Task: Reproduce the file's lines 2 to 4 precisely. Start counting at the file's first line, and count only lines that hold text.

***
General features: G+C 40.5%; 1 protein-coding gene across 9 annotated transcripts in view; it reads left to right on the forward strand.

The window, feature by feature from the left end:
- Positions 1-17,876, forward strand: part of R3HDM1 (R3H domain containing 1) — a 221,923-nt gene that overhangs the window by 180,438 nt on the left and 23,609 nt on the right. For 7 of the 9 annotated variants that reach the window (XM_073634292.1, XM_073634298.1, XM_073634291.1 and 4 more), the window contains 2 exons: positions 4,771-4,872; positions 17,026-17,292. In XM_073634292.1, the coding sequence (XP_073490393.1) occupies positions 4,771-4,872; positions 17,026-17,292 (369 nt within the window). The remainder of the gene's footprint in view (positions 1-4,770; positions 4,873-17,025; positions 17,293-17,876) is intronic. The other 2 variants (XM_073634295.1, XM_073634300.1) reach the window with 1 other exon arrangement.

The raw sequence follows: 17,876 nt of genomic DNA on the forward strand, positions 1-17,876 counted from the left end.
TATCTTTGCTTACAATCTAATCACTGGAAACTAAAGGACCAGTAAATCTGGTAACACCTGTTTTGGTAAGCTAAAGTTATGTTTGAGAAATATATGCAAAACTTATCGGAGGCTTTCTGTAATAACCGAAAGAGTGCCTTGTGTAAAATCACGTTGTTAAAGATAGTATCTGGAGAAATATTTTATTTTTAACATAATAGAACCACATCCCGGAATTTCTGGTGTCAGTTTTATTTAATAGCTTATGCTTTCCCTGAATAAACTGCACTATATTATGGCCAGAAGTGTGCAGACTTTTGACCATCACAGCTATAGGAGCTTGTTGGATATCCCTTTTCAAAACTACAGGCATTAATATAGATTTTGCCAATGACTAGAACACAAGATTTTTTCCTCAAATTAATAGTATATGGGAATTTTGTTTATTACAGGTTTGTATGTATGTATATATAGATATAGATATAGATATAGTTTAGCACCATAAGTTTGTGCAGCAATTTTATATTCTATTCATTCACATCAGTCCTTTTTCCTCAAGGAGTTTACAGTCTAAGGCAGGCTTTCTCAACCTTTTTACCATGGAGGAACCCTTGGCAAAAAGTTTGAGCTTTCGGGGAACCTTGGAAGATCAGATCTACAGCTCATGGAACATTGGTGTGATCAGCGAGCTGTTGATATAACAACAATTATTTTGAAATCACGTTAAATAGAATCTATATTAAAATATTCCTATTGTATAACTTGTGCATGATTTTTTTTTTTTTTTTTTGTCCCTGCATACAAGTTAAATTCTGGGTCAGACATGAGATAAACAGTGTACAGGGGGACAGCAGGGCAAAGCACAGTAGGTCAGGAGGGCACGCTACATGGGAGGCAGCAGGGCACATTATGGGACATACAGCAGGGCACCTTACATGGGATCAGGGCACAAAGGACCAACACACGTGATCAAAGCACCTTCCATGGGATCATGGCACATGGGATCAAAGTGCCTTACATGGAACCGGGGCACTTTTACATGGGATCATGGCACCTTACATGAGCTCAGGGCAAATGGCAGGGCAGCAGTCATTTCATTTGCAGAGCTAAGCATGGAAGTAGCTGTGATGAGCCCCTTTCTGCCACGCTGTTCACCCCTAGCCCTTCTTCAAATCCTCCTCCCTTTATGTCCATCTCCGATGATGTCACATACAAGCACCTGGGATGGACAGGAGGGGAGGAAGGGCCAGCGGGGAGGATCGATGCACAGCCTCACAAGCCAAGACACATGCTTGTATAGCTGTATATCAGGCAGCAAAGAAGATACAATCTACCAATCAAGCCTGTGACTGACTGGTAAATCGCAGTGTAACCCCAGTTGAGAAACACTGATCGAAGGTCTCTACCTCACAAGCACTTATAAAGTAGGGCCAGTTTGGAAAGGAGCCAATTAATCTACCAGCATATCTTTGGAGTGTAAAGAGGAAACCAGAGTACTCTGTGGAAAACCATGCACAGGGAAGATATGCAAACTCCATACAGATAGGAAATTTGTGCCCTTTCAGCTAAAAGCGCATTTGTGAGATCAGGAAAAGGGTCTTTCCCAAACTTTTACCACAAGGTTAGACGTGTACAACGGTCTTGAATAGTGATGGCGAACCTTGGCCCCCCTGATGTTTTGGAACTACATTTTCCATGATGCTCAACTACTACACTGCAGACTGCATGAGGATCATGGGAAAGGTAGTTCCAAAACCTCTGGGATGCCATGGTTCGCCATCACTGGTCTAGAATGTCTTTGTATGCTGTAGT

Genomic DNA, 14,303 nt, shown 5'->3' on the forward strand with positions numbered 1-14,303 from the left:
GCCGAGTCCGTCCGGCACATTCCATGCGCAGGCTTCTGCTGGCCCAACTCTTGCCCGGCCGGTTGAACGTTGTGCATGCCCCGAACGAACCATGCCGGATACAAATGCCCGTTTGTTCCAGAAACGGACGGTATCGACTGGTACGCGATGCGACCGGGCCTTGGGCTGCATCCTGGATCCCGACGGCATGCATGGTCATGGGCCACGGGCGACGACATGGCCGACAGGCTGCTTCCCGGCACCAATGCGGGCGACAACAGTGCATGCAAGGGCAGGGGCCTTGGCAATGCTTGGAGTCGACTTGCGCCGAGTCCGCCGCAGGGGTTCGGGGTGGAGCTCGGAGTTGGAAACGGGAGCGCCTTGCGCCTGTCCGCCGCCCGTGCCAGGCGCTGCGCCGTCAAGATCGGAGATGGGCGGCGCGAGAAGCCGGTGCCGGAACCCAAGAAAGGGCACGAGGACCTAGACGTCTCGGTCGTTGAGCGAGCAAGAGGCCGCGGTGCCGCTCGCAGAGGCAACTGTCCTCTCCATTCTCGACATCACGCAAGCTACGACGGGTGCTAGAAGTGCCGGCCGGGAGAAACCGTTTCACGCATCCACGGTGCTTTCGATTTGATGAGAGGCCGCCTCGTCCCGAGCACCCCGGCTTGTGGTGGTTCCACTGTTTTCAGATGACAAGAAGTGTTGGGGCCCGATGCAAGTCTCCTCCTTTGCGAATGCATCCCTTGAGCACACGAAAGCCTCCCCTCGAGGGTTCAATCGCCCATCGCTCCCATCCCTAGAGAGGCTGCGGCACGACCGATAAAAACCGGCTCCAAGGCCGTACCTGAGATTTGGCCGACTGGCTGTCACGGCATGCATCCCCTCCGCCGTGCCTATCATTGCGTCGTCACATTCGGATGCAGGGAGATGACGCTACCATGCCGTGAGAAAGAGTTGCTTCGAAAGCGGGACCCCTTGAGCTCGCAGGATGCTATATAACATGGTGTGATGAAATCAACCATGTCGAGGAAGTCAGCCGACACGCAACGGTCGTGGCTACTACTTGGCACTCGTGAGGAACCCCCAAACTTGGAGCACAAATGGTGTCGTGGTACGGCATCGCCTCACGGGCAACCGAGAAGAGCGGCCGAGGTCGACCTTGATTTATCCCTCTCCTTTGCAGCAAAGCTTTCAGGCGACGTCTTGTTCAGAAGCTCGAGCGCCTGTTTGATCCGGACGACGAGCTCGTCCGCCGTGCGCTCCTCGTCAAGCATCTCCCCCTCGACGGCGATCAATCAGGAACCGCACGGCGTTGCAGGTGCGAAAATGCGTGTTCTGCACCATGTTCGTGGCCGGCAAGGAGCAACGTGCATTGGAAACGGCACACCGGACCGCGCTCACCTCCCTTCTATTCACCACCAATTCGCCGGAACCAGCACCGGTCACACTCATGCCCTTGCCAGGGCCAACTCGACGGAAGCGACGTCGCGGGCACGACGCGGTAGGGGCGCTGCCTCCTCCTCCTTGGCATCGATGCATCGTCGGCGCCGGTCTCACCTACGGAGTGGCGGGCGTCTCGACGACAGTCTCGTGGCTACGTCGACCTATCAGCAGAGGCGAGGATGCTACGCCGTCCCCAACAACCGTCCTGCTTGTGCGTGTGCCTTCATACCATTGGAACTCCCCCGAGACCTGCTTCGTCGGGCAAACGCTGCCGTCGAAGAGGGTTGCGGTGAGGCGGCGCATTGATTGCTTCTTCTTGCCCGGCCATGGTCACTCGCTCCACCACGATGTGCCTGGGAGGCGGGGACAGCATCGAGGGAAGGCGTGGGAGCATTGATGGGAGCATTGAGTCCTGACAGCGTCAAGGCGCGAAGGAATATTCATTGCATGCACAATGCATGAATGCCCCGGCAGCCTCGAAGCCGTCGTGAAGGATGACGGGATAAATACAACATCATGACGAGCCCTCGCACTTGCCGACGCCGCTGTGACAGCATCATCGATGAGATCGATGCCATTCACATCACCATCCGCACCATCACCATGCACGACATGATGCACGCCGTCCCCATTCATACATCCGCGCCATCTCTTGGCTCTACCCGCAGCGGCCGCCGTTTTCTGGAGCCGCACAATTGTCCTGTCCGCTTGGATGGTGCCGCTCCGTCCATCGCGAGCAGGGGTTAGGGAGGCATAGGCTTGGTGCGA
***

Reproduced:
The window, feature by feature from the left end:
- Positions 1-17,876, forward strand: part of R3HDM1 (R3H domain containing 1) — a 221,923-nt gene that overhangs the window by 180,438 nt on the left and 23,609 nt on the right. For 7 of the 9 annotated variants that reach the window (XM_073634292.1, XM_073634298.1, XM_073634291.1 and 4 more), the window contains 2 exons: positions 4,771-4,872; positions 17,026-17,292. In XM_073634292.1, the coding sequence (XP_073490393.1) occupies positions 4,771-4,872; positions 17,026-17,292 (369 nt within the window). The remainder of the gene's footprint in view (positions 1-4,770; positions 4,873-17,025; positions 17,293-17,876) is intronic. The other 2 variants (XM_073634295.1, XM_073634300.1) reach the window with 1 other exon arrangement.

The raw sequence follows: 17,876 nt of genomic DNA on the forward strand, positions 1-17,876 counted from the left end.